This generation of income also means Christofel doesn’t get pigeon-holed into the typical equity income stocks many managers flock to. Concerns have been raised in the market that too much concentration occurs among equity income managers, who invest in the few decent dividend-paying companies. The covered call strategy allows Christofel to step away from the herd, he says.
“Because we’re generating income in the covered calls we can be more cautious in other areas where the risk-return profile is not what it needs to be,” he says.
The fund has moved away from the credit space recently, with fixed income making up 38 per cent of the portfolio now, compared to a 40 per cent allocation to equities and the remainder in covered calls or cash.
“We have reduced our allocation to credit, particularly in US high yield, we have gone up in quality and shorter on duration,” he says. This means the fund is yielding lower than the index, but it doesn’t concern Christofel.
Christofel started with BlackRock in 2007, having come from Oliver Wyman, a consulting firm that specialises in financial services. He started as an analyst on the multi-asset team, working his way up to be a manager in the group. He manages the fund alongside Michael Fredericks and Alex Shingler.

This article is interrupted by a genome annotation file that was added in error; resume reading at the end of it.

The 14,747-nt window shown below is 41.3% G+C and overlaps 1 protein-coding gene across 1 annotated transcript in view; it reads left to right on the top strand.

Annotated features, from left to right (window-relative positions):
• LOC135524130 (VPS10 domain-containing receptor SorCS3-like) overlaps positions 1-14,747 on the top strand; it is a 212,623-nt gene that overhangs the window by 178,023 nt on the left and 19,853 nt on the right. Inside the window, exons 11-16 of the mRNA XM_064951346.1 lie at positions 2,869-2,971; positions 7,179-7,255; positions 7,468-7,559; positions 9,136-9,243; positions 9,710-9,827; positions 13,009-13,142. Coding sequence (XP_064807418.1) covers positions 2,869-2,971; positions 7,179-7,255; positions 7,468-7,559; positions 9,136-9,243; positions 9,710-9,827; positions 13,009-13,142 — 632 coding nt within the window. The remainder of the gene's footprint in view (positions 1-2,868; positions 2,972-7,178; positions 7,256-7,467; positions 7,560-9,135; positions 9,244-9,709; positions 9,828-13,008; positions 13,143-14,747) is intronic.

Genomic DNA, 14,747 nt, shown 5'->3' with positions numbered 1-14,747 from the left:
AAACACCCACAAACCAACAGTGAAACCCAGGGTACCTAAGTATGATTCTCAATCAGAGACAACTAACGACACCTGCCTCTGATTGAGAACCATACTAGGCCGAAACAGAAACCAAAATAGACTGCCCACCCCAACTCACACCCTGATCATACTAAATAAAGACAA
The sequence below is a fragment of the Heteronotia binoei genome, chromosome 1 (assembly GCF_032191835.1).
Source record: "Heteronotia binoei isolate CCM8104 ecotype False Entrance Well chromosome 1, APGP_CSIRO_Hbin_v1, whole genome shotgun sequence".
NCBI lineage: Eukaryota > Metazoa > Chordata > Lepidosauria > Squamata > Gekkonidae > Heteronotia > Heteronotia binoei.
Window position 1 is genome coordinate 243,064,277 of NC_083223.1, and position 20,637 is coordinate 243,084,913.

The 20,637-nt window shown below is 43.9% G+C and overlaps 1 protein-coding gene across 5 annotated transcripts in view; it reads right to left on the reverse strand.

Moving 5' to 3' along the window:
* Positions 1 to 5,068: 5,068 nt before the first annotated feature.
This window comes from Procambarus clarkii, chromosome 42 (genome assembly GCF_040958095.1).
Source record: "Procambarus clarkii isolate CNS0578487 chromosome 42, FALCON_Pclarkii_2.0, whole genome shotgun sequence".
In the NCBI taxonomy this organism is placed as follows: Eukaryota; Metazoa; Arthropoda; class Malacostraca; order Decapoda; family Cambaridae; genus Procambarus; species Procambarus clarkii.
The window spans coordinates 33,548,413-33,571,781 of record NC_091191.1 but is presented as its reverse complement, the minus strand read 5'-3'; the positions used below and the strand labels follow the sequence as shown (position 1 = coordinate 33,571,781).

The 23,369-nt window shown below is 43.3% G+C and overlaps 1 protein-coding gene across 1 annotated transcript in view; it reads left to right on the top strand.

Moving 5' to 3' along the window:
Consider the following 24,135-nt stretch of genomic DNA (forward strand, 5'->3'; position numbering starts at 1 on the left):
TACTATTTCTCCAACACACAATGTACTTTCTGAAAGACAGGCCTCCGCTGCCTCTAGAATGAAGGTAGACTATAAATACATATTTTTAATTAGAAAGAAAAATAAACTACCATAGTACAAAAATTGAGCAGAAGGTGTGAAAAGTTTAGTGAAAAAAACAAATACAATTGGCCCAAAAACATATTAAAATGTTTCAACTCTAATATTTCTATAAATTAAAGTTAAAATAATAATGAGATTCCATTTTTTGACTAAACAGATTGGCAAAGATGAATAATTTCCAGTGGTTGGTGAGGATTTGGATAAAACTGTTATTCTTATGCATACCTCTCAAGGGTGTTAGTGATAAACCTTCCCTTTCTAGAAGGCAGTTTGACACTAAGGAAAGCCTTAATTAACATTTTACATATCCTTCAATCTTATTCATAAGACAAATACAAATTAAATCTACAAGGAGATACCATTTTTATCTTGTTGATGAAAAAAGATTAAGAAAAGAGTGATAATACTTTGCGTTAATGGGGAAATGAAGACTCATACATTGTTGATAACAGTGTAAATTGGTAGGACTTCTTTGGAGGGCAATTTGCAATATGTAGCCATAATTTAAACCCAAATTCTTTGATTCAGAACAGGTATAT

However, the UK fund is still small, overshadowed by its US counterpart. The US fund has amassed $11.2bn, while there is £73m in the UK version of the fund.
But Christofel is focused on growing this, using old-fashioned adviser meetings, roadshows and one-on-one conversations to spread the word. “[The fund] requires more conversation and discussion, as it does not fit into one box. We help advisers to understand the value proposition and how it compliments other strategies they have.”
2006: Christofel starts his career at Oliver Wyman, a consulting firm specializing in financial services.
2007: Christofel joins BlackRock as an analyst in the multi-asset team
2011: Christofel becomes a manager in the multi-asset team
2015: Launch of the UK version of the global multi-asset income fund